The defendant replied that the priest who signed the "Marriage Certificate," presented by the plaintiff, perpetrated a fraud, as he was not a priest, and did not reside in the parties' village until 1961; that many of the affidavits produced by the plaintiff were signed by illiterate villagers who did not understand the contents of the affidavits; and that the parties' son lied in his translation of a letter written by the defendant. The defendant points out that the plaintiff was only 10 years old in 1952 and she did not reach the age of permissible marriage in India until 1957. (The court notes that the defendant's affidavit in support of his cross motion states that he became romantically involved with the plaintiff in 1953. She would have been 11 years old at that time). The defendant produced an affidavit by the "assistant priest" recanting his prior affidavit, together with affidavits of 32 villagers and 15 other residents of India. The plaintiff thereafter countered with further affidavits, plaintiff contends demonstrate that the defendant obtained the affidavits he submitted through intimidation, fraud, and bribery.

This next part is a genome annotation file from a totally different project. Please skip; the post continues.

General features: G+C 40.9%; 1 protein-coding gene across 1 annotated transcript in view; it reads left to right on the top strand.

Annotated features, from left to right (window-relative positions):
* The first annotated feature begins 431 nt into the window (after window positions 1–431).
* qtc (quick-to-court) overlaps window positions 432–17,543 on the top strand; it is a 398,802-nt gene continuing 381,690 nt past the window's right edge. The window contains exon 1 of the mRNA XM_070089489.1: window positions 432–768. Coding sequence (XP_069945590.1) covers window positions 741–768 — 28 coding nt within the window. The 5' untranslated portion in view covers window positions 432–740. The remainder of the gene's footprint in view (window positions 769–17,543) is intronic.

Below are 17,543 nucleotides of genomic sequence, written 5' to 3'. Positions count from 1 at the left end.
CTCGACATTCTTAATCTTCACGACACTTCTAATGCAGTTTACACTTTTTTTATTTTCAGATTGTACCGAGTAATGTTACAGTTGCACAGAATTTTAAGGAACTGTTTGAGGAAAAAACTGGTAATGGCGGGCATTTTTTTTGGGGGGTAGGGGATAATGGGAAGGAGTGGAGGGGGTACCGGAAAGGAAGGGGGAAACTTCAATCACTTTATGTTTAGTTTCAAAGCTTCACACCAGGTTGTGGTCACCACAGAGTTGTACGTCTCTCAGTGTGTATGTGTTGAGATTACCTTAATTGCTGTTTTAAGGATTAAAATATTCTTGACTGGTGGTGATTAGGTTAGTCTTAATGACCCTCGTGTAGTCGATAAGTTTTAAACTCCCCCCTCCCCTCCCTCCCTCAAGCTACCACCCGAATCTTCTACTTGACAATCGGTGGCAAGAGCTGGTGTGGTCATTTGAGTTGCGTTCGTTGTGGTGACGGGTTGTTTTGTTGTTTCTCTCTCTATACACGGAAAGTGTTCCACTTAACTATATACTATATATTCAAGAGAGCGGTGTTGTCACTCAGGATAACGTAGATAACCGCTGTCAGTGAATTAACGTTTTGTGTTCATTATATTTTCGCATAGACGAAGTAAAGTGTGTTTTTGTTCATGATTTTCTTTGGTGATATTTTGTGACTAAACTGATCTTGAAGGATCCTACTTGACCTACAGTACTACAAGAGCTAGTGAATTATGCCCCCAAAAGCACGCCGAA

A bifurcated trial on the issue as to whether or not the parties were married in India was calendared by this Court to commence on February 27, 2007, and thereafter adjourned at the defendant's request to April 17, 2007.
The defendant now moves for the dismissal of the instant action on the ground that the potential witnesses with knowledge relevant to the parties' marital status reside in India and do not speak English. The defendant points out that any relevant documents will not be in English. He notes the advanced age of the witnesses, the cost of transporting them to the United States for trial, and the inability of this Court to subpoena witnesses or the production of documents from India. The defendant agrees to submit himself to the jurisdiction of an Indian Court and his counsel suggests that this Court could "refer" the issue of the validity of plaintiff's claimed marriage to the Indian courts while retaining jurisdiction over the pending divorce action.
The plaintiff points out the nexus between the State of New York and the instant [*5]litigation. She further points out that neither party has resided in India for the past 12 years; that the defendant is a resident of New York State; and that he owns substantial assets located in this State to which she claims entitlement to an equitable share. In addition, plaintiff states that the parties' children will be witnesses on her behalf.